Despite the stunning scenery today, I struggled. The day off had not reset my legs as I had hoped. Instead, I was plagued by a slight discomfort in my foot, which progressed into a continual pain in my right knee. By the evening it was all consuming, and I just wanted the day to be over.
It was difficult to get back on the trail today. I had adjusted to the comforts of hot food, no timelines, and abundant company. In addition, a heat wave was still hovering over the area, and it was supposed to be in the high 90s in Etna today. That said, I knew it would be cooler on the trail and I'd enjoy being back outside, so I was set on at least getting a few miles under my feet.
Today I understood what I had been missing in the desert by being behind the bulk of the hikers. I didn't regret my decision to start late – I enjoyed the solitude and it made logistical sense because it allowed me to not have a gap in my health insurance coverage. But now I comprehended why the social aspect of the trail, for some people, was as enriching as the physical challenge and the unbelievable natural beauty.
I got up early despite the morning chill, eager to spend my afternoon without shoes on my feet and eating a hot meal. I had been dreaming about having a burger and a beer all of yesterday after I learned there was a brewpub in Etna, and as much as I wanted to see more of Mt. Shasta, I hoped the miles ahead would be fast and painless.
Today ratcheted up everything I experienced yesterday. There were more views of Mt. Shasta and silhouetted hills. I met more hikers headed my way toward the small town of Etna. There were even longer lengths of monotonous time in the trees. As many people hiking southbound had promised, this was a great section of the PCT.
I got back into my hiking groove today, thanks in part to some magnificent scenery, though I still struggled at times to readjust to outdoor life. The transition was made a bit easier by the fact that I had caught up with many of the northbound through-hikers who had skipped the Sierras, so I had no shortage of social interaction and conversation. I felt as though I had found a comfortable balance between abundant solitude and available companionship.
When I hopped off the train in Dunsmuir this morning at 6:30 a.m., I was eager to get back on the trail and surround myself with high mountain peaks and tall trees. It quickly became apparent, though, that while I might be mentally ready, my body had not kept pace with my mind. After two weeks with little exercise and living a city life, my muscle memory had faded, and I had begun to forget the routines I established.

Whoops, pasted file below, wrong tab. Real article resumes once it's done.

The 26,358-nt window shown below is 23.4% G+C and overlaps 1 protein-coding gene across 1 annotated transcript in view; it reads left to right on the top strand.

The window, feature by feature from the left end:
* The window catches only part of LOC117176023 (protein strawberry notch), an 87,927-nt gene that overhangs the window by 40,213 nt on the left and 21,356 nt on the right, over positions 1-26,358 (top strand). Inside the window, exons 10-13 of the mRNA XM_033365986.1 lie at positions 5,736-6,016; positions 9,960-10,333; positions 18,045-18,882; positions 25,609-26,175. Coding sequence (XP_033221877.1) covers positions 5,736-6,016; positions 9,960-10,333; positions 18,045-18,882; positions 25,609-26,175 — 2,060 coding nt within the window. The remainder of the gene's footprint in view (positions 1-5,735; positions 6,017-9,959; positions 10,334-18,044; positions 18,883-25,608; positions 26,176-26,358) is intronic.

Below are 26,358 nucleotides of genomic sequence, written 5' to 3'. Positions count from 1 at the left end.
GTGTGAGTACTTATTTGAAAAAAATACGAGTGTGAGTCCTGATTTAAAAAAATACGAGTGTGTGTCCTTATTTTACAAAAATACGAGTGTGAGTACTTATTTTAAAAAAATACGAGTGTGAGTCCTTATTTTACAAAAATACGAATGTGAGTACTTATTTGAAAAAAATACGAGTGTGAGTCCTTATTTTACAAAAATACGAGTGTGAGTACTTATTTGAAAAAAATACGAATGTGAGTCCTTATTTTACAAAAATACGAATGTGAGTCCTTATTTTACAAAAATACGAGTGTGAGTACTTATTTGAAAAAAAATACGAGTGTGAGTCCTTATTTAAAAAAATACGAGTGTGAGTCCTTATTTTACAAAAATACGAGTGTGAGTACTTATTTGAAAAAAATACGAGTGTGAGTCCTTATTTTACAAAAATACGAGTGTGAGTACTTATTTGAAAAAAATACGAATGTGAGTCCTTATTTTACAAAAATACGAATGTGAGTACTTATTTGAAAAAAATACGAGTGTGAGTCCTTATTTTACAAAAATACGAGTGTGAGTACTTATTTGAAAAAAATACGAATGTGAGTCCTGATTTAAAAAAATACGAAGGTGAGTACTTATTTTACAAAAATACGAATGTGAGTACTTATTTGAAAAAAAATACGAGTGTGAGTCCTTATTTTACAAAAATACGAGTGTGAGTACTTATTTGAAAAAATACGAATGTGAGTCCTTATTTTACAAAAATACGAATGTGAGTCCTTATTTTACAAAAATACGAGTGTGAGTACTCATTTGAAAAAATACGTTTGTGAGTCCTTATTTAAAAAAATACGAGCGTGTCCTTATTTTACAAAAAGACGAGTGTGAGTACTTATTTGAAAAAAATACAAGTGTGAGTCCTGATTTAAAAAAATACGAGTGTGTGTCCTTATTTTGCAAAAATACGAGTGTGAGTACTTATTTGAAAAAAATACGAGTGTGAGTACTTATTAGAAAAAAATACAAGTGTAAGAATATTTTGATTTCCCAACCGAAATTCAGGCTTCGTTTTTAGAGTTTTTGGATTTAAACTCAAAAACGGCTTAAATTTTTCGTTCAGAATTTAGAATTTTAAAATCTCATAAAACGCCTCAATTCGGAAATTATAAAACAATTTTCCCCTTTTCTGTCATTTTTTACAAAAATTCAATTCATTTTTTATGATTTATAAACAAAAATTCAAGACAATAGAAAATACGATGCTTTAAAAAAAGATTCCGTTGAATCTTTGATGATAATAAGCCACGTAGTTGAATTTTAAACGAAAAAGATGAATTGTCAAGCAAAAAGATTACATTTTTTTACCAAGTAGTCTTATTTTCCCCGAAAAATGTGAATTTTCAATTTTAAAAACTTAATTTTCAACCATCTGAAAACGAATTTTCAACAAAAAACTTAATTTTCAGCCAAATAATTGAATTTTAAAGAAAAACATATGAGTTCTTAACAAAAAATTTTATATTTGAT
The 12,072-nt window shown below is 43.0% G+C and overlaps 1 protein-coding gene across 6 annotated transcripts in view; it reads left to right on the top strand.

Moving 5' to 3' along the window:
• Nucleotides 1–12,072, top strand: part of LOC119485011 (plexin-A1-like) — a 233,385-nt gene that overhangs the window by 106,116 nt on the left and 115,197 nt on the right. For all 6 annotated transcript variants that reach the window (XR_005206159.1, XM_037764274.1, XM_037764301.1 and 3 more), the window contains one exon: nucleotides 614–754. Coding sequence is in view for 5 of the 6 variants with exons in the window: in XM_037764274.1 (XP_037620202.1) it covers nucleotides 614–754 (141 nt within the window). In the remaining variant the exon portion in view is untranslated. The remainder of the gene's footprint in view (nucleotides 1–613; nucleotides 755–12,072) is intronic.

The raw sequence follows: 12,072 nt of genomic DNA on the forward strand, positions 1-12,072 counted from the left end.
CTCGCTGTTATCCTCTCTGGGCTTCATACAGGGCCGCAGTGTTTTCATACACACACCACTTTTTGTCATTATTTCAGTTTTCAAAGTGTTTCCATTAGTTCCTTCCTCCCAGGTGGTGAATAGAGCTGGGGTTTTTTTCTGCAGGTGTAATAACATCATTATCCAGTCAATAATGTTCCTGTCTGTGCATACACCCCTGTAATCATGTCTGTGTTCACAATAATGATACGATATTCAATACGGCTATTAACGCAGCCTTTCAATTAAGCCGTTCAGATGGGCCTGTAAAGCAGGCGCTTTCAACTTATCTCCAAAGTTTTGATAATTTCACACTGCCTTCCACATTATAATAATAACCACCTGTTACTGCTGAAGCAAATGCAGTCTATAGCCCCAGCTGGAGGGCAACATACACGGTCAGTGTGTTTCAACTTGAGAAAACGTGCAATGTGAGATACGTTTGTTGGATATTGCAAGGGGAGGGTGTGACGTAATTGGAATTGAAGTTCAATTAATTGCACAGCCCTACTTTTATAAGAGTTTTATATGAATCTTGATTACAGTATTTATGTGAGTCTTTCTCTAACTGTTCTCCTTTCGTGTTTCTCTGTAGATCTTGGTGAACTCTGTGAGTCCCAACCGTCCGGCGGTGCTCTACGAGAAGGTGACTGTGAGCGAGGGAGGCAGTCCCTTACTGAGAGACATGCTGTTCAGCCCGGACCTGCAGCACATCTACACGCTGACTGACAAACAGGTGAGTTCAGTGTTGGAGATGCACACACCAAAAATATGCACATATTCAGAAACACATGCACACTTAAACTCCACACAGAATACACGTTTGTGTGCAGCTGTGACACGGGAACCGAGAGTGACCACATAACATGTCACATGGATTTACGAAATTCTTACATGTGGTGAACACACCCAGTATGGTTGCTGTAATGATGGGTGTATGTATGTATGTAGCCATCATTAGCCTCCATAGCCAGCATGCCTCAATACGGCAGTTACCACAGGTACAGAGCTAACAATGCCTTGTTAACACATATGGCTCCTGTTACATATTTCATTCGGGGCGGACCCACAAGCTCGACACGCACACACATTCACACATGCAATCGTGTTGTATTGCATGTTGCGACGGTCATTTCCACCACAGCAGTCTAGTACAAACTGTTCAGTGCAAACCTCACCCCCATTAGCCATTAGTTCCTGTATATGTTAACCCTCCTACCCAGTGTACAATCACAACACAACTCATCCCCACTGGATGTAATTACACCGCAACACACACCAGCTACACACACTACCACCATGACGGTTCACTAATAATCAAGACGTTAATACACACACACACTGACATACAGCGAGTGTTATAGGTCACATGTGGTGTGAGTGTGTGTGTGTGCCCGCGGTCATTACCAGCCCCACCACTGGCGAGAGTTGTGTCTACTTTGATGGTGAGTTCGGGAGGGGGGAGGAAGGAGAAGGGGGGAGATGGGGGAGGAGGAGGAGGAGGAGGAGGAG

I wasn't eager to leave San Francisco today after the enjoyable, lazy sunny day Alissa and I spent walking the streets and fantasizing about the future, but I was eager to get back on the trail. I longed for the quiet of a night out on a mountain ridges, the splendor of silhouetted hills fading into the fog, the majesty of snowy peaks piercing the sky. I just wish I could take my friends and Alissa with me so we could experience these sights together.
After nearly two weeks being back in the Bay Area, I no longer felt jarred by the social pressures I confronted every day. I had learned again how to tune out the advertising telling me that my complexion was subpar, to block out the people next to me at coffee shops talking about their next big get-rich-quick startup idea. However, as my own sense of anxiety was fading, I picked up more on the low-level anxiety that seemed to haunt many Bay Area denizens.
Mountain View is reliably sunny and hot in the summer, and today was no exception. And while the weather is idyllic for me, the city lacks pristine beauty. The California coast is stunning, but it's more than an hour away – usually longer on the weekend when traffic builds up. The Diablo Mountains have a few great spots tucked into the folds of the hills, but they are also about an hour's drive. The closer parks in Los Altos and San Jose also have their corners of magnificence, but it's hard to evade the sounds of traffic and guns popping at nearby shooting ranges. And in Mountain View proper, the only real options are the wetlands at the south end of the bay and the concrete canal – misleading labeled Stevens Creek – that cuts through the suburbs and empties into the bay.